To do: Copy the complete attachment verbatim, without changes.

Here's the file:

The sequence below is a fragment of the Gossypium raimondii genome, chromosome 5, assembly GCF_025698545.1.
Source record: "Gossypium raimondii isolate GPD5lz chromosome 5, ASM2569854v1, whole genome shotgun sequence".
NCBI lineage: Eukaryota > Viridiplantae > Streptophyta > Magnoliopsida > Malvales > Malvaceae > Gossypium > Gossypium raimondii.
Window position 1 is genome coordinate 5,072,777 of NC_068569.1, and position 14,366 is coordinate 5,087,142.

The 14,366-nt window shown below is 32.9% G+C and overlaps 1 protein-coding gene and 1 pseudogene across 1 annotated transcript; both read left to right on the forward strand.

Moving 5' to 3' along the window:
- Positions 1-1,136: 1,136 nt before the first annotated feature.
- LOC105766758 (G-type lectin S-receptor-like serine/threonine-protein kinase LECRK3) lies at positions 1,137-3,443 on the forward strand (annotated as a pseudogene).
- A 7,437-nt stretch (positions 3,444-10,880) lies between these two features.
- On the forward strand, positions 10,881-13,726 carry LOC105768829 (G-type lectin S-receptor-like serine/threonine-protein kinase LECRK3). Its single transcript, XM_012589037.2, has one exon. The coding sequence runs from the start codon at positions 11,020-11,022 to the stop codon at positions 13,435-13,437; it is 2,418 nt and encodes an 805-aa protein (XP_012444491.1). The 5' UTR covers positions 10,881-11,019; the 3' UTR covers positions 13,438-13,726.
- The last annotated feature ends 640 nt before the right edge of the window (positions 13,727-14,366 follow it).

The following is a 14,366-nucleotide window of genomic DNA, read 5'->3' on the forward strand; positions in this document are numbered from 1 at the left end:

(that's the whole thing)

The sequence below is a fragment of the Gossypium raimondii genome, chromosome 5, assembly GCF_025698545.1.
Source record: "Gossypium raimondii isolate GPD5lz chromosome 5, ASM2569854v1, whole genome shotgun sequence".
NCBI lineage: Eukaryota > Viridiplantae > Streptophyta > Magnoliopsida > Malvales > Malvaceae > Gossypium > Gossypium raimondii.
Window position 1 is genome coordinate 5,072,777 of NC_068569.1, and position 14,366 is coordinate 5,087,142.

The 14,366-nt window shown below is 32.9% G+C and overlaps 1 protein-coding gene and 1 pseudogene across 1 annotated transcript; both read left to right on the forward strand.

Moving 5' to 3' along the window:
- Positions 1-1,136: 1,136 nt before the first annotated feature.
- LOC105766758 (G-type lectin S-receptor-like serine/threonine-protein kinase LECRK3) lies at positions 1,137-3,443 on the forward strand (annotated as a pseudogene).
- A 7,437-nt stretch (positions 3,444-10,880) lies between these two features.
- On the forward strand, positions 10,881-13,726 carry LOC105768829 (G-type lectin S-receptor-like serine/threonine-protein kinase LECRK3). Its single transcript, XM_012589037.2, has one exon. The coding sequence runs from the start codon at positions 11,020-11,022 to the stop codon at positions 13,435-13,437; it is 2,418 nt and encodes an 805-aa protein (XP_012444491.1). The 5' UTR covers positions 10,881-11,019; the 3' UTR covers positions 13,438-13,726.
- The last annotated feature ends 640 nt before the right edge of the window (positions 13,727-14,366 follow it).

The following is a 14,366-nucleotide window of genomic DNA, read 5'->3' on the forward strand; positions in this document are numbered from 1 at the left end: